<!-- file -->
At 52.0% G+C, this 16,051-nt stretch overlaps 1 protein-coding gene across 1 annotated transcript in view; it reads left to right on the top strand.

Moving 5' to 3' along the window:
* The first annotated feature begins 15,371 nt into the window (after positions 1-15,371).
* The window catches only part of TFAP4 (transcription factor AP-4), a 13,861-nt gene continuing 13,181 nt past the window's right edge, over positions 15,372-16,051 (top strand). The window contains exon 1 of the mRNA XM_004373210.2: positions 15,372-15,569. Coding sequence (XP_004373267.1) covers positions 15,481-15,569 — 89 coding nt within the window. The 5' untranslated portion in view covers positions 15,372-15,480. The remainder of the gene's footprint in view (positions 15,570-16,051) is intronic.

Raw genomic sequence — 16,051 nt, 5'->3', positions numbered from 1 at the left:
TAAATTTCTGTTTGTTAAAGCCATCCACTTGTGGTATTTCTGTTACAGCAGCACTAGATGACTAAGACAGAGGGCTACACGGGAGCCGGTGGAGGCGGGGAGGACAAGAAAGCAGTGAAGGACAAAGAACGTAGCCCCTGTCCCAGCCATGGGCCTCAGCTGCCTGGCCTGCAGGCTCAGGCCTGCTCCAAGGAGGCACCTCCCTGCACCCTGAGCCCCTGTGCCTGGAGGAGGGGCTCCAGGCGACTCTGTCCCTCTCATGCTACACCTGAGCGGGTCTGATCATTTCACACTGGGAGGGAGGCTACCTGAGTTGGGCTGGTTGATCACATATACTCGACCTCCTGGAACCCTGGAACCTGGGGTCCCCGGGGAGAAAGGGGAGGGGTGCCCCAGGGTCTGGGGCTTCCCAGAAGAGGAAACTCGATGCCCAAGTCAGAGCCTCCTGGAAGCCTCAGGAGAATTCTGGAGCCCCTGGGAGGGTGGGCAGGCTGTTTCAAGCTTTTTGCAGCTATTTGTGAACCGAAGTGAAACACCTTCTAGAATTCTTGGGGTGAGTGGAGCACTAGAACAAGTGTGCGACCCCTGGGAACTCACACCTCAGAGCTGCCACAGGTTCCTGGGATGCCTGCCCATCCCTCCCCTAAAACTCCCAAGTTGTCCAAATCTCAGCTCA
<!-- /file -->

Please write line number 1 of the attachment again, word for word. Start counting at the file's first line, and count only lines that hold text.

At 52.0% G+C, this 16,051-nt stretch overlaps 1 protein-coding gene across 1 annotated transcript in view; it reads left to right on the top strand.